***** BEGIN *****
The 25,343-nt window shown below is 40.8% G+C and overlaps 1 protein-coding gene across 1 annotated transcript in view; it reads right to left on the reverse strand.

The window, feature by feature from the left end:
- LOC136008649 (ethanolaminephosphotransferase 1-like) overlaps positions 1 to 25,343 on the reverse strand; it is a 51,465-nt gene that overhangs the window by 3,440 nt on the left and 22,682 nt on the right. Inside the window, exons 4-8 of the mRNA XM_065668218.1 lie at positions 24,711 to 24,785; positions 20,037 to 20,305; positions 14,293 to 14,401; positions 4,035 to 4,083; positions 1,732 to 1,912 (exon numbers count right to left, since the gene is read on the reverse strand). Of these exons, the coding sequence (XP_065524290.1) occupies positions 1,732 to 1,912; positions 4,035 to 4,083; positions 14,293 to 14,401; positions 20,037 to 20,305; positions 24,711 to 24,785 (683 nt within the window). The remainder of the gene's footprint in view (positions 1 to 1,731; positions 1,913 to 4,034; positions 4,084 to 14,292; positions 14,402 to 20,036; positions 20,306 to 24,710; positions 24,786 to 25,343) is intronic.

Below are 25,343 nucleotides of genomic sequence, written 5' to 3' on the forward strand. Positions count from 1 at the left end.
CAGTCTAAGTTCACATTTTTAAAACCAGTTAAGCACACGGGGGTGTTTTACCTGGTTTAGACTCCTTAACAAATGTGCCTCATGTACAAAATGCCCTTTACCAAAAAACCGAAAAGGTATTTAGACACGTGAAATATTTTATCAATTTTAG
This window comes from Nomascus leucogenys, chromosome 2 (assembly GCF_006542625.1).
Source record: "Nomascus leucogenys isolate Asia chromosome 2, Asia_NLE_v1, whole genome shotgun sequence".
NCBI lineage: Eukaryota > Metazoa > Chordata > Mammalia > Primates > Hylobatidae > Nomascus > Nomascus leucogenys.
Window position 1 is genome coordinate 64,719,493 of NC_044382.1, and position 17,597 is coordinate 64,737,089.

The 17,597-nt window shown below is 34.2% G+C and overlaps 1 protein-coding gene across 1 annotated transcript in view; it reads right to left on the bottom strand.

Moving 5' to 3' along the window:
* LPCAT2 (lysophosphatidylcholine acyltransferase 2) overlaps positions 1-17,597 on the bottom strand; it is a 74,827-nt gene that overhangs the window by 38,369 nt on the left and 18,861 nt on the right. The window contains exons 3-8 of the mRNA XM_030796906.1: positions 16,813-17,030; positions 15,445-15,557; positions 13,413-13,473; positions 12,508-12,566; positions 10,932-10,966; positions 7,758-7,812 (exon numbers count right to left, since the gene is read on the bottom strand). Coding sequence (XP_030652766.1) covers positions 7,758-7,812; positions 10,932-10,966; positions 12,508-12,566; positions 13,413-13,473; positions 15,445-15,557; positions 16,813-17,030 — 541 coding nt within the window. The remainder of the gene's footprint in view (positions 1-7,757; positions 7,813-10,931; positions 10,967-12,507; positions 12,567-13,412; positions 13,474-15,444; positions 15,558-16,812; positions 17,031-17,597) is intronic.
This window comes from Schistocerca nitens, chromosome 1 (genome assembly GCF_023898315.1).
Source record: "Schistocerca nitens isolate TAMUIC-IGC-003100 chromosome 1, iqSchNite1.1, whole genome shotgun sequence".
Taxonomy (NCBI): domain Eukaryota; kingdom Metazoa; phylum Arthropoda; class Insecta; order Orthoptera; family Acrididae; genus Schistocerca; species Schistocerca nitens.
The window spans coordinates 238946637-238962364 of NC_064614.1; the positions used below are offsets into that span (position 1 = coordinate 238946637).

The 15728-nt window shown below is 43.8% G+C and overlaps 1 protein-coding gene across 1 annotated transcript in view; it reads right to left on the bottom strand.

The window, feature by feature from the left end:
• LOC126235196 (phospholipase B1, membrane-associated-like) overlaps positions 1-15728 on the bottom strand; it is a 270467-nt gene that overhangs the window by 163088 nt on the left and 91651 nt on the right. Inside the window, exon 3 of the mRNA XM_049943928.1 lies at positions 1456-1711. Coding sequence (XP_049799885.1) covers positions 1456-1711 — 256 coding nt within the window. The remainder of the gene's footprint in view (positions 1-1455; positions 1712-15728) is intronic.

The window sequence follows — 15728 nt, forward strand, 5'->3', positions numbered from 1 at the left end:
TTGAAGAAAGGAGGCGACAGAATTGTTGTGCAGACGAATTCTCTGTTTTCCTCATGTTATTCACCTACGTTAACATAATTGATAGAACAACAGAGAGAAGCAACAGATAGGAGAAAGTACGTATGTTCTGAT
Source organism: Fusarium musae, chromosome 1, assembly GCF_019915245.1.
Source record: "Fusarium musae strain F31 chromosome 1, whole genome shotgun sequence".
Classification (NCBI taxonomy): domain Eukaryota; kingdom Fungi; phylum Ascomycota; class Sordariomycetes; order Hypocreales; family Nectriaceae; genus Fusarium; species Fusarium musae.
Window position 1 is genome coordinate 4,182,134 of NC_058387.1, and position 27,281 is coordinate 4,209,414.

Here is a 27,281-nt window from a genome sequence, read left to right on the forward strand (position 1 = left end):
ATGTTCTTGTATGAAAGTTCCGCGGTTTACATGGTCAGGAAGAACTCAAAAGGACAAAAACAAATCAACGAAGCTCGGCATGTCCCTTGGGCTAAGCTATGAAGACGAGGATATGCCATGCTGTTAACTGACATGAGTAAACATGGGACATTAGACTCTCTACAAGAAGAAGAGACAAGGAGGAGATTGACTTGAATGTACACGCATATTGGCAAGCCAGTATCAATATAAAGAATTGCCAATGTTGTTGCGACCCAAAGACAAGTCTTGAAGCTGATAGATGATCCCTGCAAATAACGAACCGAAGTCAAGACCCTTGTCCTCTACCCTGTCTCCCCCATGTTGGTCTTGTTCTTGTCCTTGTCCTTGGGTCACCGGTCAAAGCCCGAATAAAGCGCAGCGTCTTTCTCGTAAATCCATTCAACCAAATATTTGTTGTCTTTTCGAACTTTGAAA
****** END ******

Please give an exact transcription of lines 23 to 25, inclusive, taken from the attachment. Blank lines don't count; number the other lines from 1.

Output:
Source record: "Fusarium musae strain F31 chromosome 1, whole genome shotgun sequence".
Classification (NCBI taxonomy): domain Eukaryota; kingdom Fungi; phylum Ascomycota; class Sordariomycetes; order Hypocreales; family Nectriaceae; genus Fusarium; species Fusarium musae.
Window position 1 is genome coordinate 4,182,134 of NC_058387.1, and position 27,281 is coordinate 4,209,414.